SINGAPORE - The website operator of online travel company Expedia Singapore - BEX Travel Asia - has ceased its false claims on the validity period of its "Daily Deals" promotions and affirmed that it will not engage in further unfair practices from Thursday (Nov 12).
The announcement follows an investigation by the Competition and Consumer Commission of Singapore (CCCS) in April last year.
The commission found that there were at least 55 "Daily Deals" offers on the website, which claimed to expire at 11.59pm each day but the prices remained the same after midnight.
These misleading promotions included hotel deals and holiday package deals which were offered on the Expedia Singapore website and e-mailed to customers on BEX's mailing list.
"Such false claims in relation to promotional prices mislead consumers into believing that there is a price benefit which is only available for a limited period, thus creating unwarranted pressure or a sense of urgency for consumers to make an immediate purchase," said CCCS.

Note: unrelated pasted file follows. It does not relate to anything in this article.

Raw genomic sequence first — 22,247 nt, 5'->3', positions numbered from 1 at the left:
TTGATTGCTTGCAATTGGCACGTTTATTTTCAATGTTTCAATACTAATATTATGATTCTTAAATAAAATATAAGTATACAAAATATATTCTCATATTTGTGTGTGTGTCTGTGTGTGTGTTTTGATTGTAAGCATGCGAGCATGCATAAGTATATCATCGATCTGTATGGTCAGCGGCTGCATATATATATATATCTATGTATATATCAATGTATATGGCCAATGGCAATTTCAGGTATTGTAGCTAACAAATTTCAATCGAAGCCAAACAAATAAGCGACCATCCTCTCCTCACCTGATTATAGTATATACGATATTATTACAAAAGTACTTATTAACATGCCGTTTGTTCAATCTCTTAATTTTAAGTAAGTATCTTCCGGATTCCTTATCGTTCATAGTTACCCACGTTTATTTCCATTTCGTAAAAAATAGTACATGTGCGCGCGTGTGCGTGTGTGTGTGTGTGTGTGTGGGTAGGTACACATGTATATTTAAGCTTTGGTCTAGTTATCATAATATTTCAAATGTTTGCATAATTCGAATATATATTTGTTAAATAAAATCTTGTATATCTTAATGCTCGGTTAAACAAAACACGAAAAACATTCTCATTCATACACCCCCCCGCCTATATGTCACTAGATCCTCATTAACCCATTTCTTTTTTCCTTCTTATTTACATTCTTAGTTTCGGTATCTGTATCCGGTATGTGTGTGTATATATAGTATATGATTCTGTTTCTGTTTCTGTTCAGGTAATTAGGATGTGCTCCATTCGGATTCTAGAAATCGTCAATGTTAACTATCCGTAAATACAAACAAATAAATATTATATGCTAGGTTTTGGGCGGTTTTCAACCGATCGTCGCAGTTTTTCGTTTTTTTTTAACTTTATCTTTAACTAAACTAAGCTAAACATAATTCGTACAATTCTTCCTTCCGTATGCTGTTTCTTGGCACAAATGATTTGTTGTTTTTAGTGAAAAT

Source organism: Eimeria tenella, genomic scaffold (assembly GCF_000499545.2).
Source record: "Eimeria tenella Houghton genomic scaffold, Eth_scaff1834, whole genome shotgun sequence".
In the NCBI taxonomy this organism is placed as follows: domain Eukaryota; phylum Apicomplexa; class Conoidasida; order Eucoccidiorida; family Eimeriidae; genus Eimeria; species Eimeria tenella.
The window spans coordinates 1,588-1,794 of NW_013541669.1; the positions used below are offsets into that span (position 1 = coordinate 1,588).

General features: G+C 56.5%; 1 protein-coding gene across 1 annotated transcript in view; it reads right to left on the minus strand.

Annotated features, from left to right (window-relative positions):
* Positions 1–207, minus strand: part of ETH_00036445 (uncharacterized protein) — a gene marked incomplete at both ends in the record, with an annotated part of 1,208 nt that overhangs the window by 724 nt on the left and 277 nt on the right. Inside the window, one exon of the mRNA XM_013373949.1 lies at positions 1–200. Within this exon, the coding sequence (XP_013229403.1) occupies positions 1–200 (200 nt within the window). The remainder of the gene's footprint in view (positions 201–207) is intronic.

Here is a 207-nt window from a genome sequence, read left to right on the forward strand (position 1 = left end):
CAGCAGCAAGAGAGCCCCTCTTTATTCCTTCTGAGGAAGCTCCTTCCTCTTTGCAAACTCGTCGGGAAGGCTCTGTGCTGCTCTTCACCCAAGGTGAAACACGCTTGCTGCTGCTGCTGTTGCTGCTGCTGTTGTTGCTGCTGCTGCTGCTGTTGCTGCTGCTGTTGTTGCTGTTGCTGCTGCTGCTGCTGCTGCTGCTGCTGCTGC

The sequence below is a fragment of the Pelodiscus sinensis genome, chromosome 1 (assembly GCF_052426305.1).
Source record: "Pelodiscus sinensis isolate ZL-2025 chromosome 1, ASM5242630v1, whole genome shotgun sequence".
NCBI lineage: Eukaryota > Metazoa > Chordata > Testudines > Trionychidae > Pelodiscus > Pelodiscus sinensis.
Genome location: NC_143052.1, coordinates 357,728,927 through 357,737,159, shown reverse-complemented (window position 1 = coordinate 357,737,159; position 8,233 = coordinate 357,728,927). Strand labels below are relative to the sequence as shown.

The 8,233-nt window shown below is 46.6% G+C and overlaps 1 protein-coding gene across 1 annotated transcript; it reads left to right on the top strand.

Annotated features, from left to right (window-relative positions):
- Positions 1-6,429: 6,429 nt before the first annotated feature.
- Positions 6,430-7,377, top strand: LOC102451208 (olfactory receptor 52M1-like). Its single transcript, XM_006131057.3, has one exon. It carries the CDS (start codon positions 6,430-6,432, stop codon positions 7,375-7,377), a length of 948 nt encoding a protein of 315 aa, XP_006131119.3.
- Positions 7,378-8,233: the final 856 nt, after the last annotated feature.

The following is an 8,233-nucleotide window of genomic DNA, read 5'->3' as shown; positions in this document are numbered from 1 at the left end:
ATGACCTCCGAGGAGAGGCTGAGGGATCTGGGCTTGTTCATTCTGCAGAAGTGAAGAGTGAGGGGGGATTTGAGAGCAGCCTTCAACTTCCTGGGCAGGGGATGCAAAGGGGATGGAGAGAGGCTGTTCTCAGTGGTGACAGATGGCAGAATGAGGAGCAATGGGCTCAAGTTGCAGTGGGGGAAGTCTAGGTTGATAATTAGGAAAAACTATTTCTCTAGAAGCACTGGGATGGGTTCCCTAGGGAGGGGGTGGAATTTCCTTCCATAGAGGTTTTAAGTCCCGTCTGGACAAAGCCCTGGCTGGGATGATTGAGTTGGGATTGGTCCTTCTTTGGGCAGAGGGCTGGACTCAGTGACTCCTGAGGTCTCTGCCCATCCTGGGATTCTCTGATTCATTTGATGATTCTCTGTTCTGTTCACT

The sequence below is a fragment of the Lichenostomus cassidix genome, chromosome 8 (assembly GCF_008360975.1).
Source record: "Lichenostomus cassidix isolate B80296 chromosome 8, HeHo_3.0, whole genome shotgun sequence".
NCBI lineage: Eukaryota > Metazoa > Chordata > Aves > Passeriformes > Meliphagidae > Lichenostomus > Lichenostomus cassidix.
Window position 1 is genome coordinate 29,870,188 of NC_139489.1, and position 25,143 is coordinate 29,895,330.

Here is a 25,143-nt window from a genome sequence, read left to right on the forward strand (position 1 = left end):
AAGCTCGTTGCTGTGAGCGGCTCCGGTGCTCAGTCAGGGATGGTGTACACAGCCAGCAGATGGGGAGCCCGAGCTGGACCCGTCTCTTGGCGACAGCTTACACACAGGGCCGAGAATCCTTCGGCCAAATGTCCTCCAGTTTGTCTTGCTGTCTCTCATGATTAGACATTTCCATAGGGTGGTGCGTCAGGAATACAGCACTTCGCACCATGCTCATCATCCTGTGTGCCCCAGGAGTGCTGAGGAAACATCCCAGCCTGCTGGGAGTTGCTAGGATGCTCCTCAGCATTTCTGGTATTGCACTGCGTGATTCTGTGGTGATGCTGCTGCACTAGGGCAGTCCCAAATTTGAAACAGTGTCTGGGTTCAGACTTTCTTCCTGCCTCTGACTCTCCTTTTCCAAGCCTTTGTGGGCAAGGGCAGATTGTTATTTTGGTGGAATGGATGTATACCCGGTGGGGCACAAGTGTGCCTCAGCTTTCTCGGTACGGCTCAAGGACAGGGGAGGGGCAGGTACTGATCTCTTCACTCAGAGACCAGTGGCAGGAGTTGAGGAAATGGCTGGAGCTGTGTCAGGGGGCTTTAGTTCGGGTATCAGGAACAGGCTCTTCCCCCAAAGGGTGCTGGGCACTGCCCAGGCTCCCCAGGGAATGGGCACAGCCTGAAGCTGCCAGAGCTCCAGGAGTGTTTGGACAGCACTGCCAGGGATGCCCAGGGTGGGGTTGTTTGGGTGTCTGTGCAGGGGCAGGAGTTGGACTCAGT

The false promotional claims by BEX had been around since 2016 and were taken down in October last year while investigations were ongoing.
The consumer watchdog, which issued a warning to BEX, added that misleading consumers in such a manner constitutes an unfair practice in breach of the Consumer Protection (Fair Trading) Act (CPFTA).
BEX has undertaken that it will from Thursday ensure that promotions on the Expedia Singapore website will not be communicated to consumers as being available for a limited time period even though the promotion is expected to remain available afterwards.
BEX also affirmed that it will not communicate promotions as being valid for a specific time period where the promotion may cease before the time period expires.
In addition, it will comply with the CPFTA and take prompt steps to cease any unfair practices in breach of the Act.
CCCS said it is closely monitoring other businesses that engage in similar unfair practices.
The commission also urged all businesses to review their business practices to comply with the CPFTA.
On Nov 1, the CCCS' guidelines on price transparency came into effect.
They provide more clarity on what constitutes an infringement of consumer protection laws, and set out the factors and circumstances that the commission may consider in assessing if advertised prices and related practices are potentially misleading.
Under the Act, the CCCS is empowered to investigate errant businesses and file an injunction application against them.
If they do not cease the unfair practice, the businesses can be charged with contempt of court, which carries a fine of up to $10,000, up to a year's imprisonment, or both.